Russian criminal tattoos – the language of cultural hierarchy?

Are tattoos the anchor that holds together the culture in Russian prisons?

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(c) Russian Criminal Tattoo Encyclopaedia
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(c) Russian Criminal Tattoo Encyclopaedia

When talking about culture and society, what we usually have in mind is what is happening in the reality around us, in the “free world” where citizens exercise their rights to free will and self- expression.

Our individual perception however, can only scratch the surface of the ways in which culture germs, develops and changes in different environments. As by definition it is a system of symbolic forms through which people communicate, perpetuate, and develop their attitudes toward life, we often unconsciously restrict it only to the world we know and live in. If culture is indeed, as Clifford Geertz argues, the webs of significance the human being has spun around himself, than it must also be a reflection of the human perception of the environment he has been placed in. Our grasp of the world though, covers only a fraction of the realities that exist under its surface.

A great amount of literature and art work has been concerned with the question of what happens when people are extracted from the familiar “free world” and are placed in a closed environment, where rules are different and where the world itself seems different. The answer? New culture and new rules, as with every society comes the need for regulation. From this perspective, prison life could be seen as a peculiar case of artificially created order that predisposes the development of a culture, based on the knowledge and experience of the outside world, whose moral boundaries have been crossed, but rebuild, bent and adapted to the new environment of the prison. There are unspoken rules, hierarchy and moral limits. There’s the dream of the outside world. And then there’s the realization that the “world in there” is a taboo for the “world out there”.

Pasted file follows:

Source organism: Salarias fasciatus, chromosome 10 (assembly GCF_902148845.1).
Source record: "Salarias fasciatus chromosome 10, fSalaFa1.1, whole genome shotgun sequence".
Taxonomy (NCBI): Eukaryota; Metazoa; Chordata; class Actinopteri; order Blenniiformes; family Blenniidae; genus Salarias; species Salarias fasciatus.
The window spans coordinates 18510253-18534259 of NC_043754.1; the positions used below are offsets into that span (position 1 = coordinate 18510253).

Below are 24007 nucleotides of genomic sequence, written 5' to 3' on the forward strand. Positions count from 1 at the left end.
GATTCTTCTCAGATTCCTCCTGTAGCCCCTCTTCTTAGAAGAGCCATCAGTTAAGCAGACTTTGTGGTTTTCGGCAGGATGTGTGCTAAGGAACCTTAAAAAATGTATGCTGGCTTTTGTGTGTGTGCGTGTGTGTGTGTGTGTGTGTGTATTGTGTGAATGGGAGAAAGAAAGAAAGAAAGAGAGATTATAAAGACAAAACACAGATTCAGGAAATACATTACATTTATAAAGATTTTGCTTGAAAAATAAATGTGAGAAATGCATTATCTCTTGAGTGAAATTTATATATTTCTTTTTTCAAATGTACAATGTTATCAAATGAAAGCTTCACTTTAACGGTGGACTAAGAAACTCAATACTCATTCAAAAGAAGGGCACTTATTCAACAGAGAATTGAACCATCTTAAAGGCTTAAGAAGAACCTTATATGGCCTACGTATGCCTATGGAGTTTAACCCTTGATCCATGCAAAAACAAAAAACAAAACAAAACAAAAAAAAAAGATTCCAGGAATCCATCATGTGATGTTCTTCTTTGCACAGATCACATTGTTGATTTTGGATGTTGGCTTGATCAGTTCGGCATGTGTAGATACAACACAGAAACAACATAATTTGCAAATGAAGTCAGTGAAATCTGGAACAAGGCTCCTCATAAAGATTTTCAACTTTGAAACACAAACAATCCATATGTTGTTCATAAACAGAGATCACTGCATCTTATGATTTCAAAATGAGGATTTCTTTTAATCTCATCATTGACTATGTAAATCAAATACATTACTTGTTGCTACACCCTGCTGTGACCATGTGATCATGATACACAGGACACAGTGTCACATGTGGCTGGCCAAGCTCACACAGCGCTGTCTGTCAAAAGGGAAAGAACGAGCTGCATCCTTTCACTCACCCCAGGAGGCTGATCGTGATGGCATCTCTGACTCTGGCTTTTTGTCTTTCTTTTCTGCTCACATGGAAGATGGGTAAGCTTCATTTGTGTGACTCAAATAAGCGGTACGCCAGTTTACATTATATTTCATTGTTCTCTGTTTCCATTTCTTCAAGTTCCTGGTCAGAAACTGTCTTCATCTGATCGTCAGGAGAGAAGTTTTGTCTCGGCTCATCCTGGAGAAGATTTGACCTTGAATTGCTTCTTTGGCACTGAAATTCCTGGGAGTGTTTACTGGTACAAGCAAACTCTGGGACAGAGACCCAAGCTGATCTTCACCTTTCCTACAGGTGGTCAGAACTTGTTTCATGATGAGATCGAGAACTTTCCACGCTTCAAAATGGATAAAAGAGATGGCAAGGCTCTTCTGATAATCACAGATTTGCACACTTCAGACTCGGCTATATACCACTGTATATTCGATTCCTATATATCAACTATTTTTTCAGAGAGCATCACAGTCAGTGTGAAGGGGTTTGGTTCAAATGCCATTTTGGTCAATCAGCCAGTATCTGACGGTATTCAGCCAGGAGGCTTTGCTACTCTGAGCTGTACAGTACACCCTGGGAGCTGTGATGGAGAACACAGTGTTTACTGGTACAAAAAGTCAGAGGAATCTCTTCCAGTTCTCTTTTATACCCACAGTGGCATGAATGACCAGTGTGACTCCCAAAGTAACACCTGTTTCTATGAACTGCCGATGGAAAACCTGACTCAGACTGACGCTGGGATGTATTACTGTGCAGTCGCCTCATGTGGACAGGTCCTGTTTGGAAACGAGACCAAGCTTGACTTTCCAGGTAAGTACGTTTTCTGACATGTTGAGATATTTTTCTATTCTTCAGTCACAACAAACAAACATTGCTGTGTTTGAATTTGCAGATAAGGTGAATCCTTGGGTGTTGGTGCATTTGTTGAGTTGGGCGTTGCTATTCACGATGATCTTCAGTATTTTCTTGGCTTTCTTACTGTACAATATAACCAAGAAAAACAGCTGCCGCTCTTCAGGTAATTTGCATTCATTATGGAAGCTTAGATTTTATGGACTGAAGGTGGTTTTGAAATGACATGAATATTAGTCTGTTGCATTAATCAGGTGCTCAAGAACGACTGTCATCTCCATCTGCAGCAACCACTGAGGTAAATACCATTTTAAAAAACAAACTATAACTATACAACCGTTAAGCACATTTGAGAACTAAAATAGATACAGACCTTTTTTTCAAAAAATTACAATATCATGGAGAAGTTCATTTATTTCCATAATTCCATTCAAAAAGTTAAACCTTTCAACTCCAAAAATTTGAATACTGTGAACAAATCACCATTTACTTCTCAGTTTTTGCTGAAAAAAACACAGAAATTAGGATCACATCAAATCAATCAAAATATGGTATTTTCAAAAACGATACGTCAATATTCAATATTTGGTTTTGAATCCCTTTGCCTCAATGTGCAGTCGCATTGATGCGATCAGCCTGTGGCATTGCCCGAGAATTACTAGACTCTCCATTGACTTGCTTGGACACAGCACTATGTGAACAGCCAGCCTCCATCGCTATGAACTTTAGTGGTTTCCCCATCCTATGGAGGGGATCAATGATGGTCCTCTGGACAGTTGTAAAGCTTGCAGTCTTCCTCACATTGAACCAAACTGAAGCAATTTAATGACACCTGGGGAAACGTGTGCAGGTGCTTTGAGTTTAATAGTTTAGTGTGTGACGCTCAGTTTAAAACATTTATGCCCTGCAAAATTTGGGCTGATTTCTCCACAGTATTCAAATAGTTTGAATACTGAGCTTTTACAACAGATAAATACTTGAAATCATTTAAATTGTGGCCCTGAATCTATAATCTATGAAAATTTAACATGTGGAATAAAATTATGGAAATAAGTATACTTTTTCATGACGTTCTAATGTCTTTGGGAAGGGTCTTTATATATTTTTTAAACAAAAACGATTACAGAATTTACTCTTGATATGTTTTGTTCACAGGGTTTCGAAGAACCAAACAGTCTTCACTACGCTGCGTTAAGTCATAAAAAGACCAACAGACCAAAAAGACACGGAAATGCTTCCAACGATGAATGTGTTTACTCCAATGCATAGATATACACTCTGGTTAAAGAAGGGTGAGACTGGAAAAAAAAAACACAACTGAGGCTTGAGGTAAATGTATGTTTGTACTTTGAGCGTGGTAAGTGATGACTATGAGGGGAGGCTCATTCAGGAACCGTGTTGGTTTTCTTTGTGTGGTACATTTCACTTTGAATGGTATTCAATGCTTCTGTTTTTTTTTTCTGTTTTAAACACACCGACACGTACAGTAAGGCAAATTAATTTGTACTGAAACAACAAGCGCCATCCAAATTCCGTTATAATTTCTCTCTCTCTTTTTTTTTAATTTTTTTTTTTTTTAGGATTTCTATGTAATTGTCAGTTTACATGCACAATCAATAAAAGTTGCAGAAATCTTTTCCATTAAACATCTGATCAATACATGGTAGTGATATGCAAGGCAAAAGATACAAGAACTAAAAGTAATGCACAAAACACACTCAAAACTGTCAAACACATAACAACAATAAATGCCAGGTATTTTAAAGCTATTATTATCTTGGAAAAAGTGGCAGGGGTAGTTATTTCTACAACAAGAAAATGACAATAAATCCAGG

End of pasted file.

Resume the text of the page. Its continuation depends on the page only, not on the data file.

Most of what we imagine when we hear “Russian prison” is constructed by the fictional representations we’ve seen in movies or read about in novels, in addition to which we inevitably project our knowledge of the historic horrors we’ve grown up learning about. In our collective consciousness Russian prisons exist as an alternative reality, which we fear as it is somehow a reflection of everything we fear in human nature. I’ll go out on a limb here and assume you’ve seen Stranger Things (If you haven’t, you should) and make the reference – Russian prisons are to our familiar “free world” what The Upside Down is to the fictional world in the series. The culture in there may be a taboo for the outside, but the culture outside is what it feeds with.